Secondo ’16: Listen to the Music

Opinions Columnist
Thursday, April 16, 2015

As the sun slowly begins to shine and the birds test out their vocal chords, spring becomes more of an everyday reality. Besides shorts-wearing weather and Main Green lounging, spring also signals the beginning of the summer concert season. With big-name festivals, touring artists and our very own Spring Week(end) upon us, music is in the air and bringing in much deserved celebratory flair.

Music is both a medium with unlimited artistic potential and a source of entertainment with special significance for each individual. It is simultaneously a unifying and distinctively personal experience. Whether you’re the one making the music or listening to it, being a part of a concert is a celebratory experience of self-expression and entertainment. Performers and their audiences connect through their energy and mutual appreciation for the music that binds them together.

Brown students are lucky to have Providence perfectly centralized along the Northeastern seaboard where touring artists and groups — headlining or obscure — often stop on their way to New York or Boston. In addition to the infinite musical talent in both our school and local community, we have constant opportunities to hear tones and tunes that get us engaged and grooving.

In this of age of streaming media and societal demands for instant gratification, concerts and live music are losing appeal in presentation and purpose. Why spend a fair sum of money to hear an artist when his or her entire catalog is widely available across many platforms for a fraction of the cost, or none at all? Why even bother going to a concert with the intention of listening, given it serves as an environment for ulterior social and recreational intentions?

I jump at any opportunity for a live concert experience — whether in a box seat at Carnegie Hall for Haydn’s “Mass in Time of War” or in a mosh pit jamming to Kygo’s tropical house hits. Though different genres and venues result in an infinite variety of concert experiences, my most recent experience at a concert by Walk the Moon, an alternative pop-rock group, was the ideal example of how attending a concert enlivens the body and soul. Like a vibrational panacea, listening to music is proven to be beneficial for our mental and physical health, the Huffington Post reported earlier this year. Extensive research demonstrates that music can ease pain, improve cognitive function and reasoning, aid athletic performance, reduce anxiety and depression and boost the immune system.

Engaging with music is a whole brain activity that stimulates the nervous and endocrine systems by rebalancing levels of oxytocin. This evokes feelings of contentment, self-awareness and serotonin for better memory, mood and circadian functions. Research shows it also ignites our neural reward pathways, simulating the release of dopamine to make us feel elated, USA Today reported.

When Walk the Moon’s indie rock sound with catchy synths and soaring vocals hit my eardrums, I felt an instant infectious desire to “shut up and dance.” Each song’s hook and beat that thumped through my body felt like a revitalizing electric wave, purging inhibitions while promoting liberation. Within 20 minutes of being enveloped in the music, I felt the weight of the week’s stresses slip away as I was lifted into a good place. That’s a testament to the power of music and the quality artistry of the band. Finding yourself naturally transported to such a place is uncommon nowadays.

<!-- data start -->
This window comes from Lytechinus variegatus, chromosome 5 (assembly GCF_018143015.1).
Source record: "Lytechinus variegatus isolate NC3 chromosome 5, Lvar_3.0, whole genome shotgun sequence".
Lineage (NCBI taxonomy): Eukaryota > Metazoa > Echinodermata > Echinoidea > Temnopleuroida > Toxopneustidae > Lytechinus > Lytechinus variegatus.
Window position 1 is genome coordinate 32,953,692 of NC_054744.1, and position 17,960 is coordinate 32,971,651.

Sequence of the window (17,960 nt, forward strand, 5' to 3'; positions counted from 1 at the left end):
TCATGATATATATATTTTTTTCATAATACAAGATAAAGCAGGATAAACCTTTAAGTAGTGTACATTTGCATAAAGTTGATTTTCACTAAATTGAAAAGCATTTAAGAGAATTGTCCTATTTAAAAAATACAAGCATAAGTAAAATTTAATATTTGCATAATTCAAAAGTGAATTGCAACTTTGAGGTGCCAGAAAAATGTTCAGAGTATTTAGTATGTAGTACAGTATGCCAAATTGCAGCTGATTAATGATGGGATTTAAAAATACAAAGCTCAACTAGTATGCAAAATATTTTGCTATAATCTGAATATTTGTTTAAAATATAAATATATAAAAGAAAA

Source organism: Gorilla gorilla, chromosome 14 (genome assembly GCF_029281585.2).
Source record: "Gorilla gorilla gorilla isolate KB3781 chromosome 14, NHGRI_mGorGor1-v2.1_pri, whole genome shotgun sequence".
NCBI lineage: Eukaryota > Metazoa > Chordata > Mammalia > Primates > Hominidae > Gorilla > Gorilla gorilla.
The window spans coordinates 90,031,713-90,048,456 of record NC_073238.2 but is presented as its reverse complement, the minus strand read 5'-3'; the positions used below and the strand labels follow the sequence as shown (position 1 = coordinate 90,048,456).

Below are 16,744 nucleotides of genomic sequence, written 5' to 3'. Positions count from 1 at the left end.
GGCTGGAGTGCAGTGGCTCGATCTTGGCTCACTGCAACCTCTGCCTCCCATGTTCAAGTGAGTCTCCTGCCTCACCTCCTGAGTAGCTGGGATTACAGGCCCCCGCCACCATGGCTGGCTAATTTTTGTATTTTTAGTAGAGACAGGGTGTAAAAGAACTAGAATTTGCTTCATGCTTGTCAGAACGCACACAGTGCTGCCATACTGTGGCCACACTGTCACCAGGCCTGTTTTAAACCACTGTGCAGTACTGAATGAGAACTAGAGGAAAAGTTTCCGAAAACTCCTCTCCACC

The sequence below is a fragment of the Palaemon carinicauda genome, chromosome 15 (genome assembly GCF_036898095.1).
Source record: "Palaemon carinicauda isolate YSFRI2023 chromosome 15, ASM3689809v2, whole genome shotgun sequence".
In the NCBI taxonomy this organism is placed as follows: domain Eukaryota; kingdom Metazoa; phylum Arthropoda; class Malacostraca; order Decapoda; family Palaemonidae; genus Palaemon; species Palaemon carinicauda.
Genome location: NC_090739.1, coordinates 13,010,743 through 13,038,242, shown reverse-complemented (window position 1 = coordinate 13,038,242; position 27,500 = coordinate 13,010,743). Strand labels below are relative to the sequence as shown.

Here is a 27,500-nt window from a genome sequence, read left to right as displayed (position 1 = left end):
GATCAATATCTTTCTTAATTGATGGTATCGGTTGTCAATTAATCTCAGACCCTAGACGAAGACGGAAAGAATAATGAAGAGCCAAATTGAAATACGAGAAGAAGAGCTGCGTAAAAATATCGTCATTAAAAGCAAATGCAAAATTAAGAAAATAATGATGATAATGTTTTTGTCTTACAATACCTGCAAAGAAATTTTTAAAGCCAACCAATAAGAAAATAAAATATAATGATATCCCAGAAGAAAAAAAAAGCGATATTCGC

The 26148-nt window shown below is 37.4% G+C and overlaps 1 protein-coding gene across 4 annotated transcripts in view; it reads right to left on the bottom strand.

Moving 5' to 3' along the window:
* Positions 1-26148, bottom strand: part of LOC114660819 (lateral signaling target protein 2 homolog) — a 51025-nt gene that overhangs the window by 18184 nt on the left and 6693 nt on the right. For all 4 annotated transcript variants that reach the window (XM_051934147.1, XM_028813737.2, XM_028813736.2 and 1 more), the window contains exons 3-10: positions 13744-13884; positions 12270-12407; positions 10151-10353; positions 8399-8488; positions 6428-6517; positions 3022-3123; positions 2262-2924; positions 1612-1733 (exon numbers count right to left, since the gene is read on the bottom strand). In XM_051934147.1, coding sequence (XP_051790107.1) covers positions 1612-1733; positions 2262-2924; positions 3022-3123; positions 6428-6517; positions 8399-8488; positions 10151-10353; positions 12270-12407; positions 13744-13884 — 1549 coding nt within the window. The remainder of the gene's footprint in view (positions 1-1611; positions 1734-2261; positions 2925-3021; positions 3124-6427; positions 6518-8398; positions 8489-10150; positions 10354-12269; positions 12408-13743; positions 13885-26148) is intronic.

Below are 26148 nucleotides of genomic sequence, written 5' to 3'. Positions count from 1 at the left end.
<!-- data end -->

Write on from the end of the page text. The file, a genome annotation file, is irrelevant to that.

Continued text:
Synthesize music’s impact on our well-being with the additional social and mental benefits of concert psychology, and you now have an entertaining way of achieving euphoria and temporal enlightenment. Going to a concert is living for an experience and making a memory — a temporary retreat from the daily doldrums that you’ll forever revisit to tap back into that positive place, as demonstrated by a project examining the benefits of attending live music events by students at the University of California Los Angeles.

Often financial costs make attending concerts such as the ones I have described prohibitively expensive for many people. But we receive more gratification from experiences than material possessions given the lasting impressions they leave on us, similar to the effects of a vacation. There are completely free live and local concerts that can produce the same benefits for audience members and do not require a cost-benefit analysis.

As fiercely social animals, we inherently like engaging with people and becoming part of a unifying moment. Belting out choruses and dancing together are celebratory experiences that heighten our presence and connections with each other. It is also a way to appreciate and support the arts and talents of gifted people.

At a live concert, we listen to, dance to, sing and feel the music in a way that cannot be transferred on a recording. We see the band’s showmanship: exhilarating; the music: ecstatic; the moment: timeless. This comparatively tiny clip in life’s movie reel will not be forgotten, especially its soundtrack. Music is a reliable source for making us feel alive. But live music takes it a step further: With our open eyes and ears, it makes us live in the present and remember for a lifetime.

Feel free to continue the conversation with Reid Secondo ‘16 at

  • a fine piece! bravo

    thank you for standing up for live music

  • ’17er

    tbh thought this was going to implore people not to get so smashed as to not remember the concerts. Even though that wasn’t the purpose, I think you made good points about why live music is important! 🙂